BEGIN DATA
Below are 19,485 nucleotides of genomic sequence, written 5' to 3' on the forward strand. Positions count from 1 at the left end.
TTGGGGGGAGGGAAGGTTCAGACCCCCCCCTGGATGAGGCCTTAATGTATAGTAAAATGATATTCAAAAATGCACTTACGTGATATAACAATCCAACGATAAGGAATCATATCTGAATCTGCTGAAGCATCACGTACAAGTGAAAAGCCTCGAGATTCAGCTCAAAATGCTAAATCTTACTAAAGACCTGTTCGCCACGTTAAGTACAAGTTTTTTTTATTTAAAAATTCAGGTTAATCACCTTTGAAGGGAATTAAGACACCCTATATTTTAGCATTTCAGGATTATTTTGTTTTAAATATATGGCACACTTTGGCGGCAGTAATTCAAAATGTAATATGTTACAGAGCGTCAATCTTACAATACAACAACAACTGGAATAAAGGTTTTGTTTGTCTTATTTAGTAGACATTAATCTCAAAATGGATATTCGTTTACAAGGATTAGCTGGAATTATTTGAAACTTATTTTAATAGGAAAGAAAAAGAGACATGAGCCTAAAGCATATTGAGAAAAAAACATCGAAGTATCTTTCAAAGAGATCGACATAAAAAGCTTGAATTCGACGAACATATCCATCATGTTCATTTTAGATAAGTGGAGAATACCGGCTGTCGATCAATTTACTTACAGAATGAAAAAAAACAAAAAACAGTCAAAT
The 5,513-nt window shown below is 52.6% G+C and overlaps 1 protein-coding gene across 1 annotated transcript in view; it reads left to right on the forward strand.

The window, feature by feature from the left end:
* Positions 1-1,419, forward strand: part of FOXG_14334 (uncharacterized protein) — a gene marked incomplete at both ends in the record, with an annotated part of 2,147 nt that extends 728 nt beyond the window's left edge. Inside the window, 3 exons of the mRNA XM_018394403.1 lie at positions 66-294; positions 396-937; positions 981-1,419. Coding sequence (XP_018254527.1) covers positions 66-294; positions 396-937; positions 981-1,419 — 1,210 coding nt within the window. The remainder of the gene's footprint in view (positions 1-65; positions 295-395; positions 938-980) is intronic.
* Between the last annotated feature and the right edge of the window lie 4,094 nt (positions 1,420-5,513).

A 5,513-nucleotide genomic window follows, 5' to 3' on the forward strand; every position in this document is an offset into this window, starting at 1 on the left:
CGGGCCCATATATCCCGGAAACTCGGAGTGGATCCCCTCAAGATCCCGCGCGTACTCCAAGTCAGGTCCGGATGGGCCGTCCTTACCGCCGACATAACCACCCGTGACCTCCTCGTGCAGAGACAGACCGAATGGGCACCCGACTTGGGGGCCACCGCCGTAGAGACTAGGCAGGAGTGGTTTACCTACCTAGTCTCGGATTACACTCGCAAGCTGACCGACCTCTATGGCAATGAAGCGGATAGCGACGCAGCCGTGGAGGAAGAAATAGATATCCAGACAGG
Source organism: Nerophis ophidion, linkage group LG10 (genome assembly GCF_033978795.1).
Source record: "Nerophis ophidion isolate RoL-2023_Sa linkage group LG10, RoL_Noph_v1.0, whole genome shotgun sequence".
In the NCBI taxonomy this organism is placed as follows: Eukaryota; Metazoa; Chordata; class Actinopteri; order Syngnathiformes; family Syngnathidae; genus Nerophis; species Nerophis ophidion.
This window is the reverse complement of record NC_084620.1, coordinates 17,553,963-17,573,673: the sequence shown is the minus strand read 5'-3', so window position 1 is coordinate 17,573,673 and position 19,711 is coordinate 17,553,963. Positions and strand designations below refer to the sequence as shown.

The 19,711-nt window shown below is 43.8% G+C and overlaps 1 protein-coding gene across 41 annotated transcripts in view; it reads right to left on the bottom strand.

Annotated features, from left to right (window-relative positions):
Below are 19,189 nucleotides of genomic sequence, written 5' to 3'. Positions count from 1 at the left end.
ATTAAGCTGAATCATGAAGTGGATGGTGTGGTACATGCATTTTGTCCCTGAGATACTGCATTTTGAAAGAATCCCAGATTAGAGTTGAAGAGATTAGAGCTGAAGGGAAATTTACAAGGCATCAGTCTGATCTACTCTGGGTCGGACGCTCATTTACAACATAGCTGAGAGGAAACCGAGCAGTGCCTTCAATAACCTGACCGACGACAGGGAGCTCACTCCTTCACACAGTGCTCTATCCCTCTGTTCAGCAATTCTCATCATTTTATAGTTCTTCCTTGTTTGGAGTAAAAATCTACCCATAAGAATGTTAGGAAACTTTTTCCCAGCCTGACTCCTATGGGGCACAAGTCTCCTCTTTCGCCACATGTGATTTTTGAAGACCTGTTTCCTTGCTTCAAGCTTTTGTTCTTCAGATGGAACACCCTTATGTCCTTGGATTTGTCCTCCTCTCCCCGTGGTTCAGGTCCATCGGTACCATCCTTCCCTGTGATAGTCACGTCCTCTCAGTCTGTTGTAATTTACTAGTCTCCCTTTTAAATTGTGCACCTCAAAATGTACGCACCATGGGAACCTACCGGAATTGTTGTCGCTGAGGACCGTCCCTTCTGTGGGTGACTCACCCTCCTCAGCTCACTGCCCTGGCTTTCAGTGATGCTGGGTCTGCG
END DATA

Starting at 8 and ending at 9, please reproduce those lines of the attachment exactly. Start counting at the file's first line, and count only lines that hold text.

CGGGCCCATATATCCCGGAAACTCGGAGTGGATCCCCTCAAGATCCCGCGCGTACTCCAAGTCAGGTCCGGATGGGCCGTCCTTACCGCCGACATAACCACCCGTGACCTCCTCGTGCAGAGACAGACCGAATGGGCACCCGACTTGGGGGCCACCGCCGTAGAGACTAGGCAGGAGTGGTTTACCTACCTAGTCTCGGATTACACTCGCAAGCTGACCGACCTCTATGGCAATGAAGCGGATAGCGACGCAGCCGTGGAGGAAGAAATAGATATCCAGACAGG
Source organism: Nerophis ophidion, linkage group LG10 (genome assembly GCF_033978795.1).